The dominant thinking on bullies has changed dramatically over the years. Folks used to see bullies as insecure and cowardly underneath, with something to prove. But the truth is often much simpler: some taunt and torture because it feels good. They enjoy fighting and provoking fights. To them, it’s fun.
You can confront compensatory grandiosity with relative ease and safety. The vulnerable narcissist merely seeks reassurance. So, the more you reassure them, the better they inwardly begin to feel about themselves. But you can’t deal with or confront the truly egomaniacal narcissist with the same ease or in the same way.
No one makes a major life course-correction without submitting to a higher power or operating principle. But narcissists have a big problem with that.
Egomaniacal thinkers attribute everything they’ve ever achieved solely to themselves and their greatness. To acknowledge any higher reality would only make them feel both dependent and indebted. The haughty among us want no part of that.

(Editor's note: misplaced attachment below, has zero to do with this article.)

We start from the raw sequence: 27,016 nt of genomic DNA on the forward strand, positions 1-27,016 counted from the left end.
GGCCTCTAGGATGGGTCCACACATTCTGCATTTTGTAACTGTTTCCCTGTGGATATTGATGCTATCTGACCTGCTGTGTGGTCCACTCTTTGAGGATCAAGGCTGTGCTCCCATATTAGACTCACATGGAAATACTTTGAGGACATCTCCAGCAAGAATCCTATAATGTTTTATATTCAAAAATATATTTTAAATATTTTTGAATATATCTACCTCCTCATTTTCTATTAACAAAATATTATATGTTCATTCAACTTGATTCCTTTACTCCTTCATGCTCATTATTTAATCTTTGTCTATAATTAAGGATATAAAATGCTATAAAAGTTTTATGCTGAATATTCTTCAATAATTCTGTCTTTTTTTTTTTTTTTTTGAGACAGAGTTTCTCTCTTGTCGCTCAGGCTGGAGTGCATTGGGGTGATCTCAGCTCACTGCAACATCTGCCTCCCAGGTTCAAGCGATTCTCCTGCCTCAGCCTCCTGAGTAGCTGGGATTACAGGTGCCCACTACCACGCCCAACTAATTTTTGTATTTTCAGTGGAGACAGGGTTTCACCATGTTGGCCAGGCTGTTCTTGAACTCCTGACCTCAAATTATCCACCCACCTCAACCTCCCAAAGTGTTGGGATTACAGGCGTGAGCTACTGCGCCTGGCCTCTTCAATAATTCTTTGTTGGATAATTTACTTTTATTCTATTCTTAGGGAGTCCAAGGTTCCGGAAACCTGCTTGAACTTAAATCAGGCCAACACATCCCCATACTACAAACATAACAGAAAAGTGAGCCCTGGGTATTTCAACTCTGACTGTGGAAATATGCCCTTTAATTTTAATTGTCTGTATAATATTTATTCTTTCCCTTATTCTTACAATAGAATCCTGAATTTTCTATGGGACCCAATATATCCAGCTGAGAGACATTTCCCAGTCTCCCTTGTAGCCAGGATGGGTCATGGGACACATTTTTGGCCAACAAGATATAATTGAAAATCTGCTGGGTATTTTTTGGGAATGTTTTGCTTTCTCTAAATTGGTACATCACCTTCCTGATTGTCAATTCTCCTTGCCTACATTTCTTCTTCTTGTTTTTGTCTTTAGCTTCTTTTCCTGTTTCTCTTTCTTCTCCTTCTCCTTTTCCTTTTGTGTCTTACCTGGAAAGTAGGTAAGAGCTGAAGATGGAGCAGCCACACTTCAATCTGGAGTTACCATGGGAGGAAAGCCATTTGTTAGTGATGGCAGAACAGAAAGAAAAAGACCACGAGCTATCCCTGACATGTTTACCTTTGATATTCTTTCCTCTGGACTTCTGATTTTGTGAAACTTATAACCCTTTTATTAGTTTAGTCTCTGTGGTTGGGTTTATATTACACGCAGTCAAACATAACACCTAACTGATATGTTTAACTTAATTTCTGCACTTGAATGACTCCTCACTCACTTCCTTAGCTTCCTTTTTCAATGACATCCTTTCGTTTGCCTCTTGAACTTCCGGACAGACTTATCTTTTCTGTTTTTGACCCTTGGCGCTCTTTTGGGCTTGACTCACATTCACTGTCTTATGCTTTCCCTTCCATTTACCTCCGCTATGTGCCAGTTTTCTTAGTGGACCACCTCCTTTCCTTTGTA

How do you confront a narcissist effectively? By not playing their game – the unwinnable war of self-justification. Address only behavior and its consequences.
Manipulators come in two main varieties. Most are covert-aggressors who carefully cloak their true intentions. But some others are more overt in their ways. They rely on a different strategy. But both types count on one thing to get their way: the characteristics of their targets.
Loving relationships can promote character growth, that’s for sure. But when someone has significant character disturbance no amount of loving care alone can fix things.
You have to have some decency of character to make a relationship work. But there’s also nothing more powerfully character-building than a truly loving relationship.
How we regard ourselves and our personal power reflects our character integrity. Healthy characters don’t discount themselves. But they also don’t overrate themselves. They have a healthy sense of balance about what’s truly belongs to them and what derives from a “higher power.”
It’s hard for me to think of a human dilemma I’ve encountered that didn’t have at its root a lack of positive regard for a person and the preciousness of their life.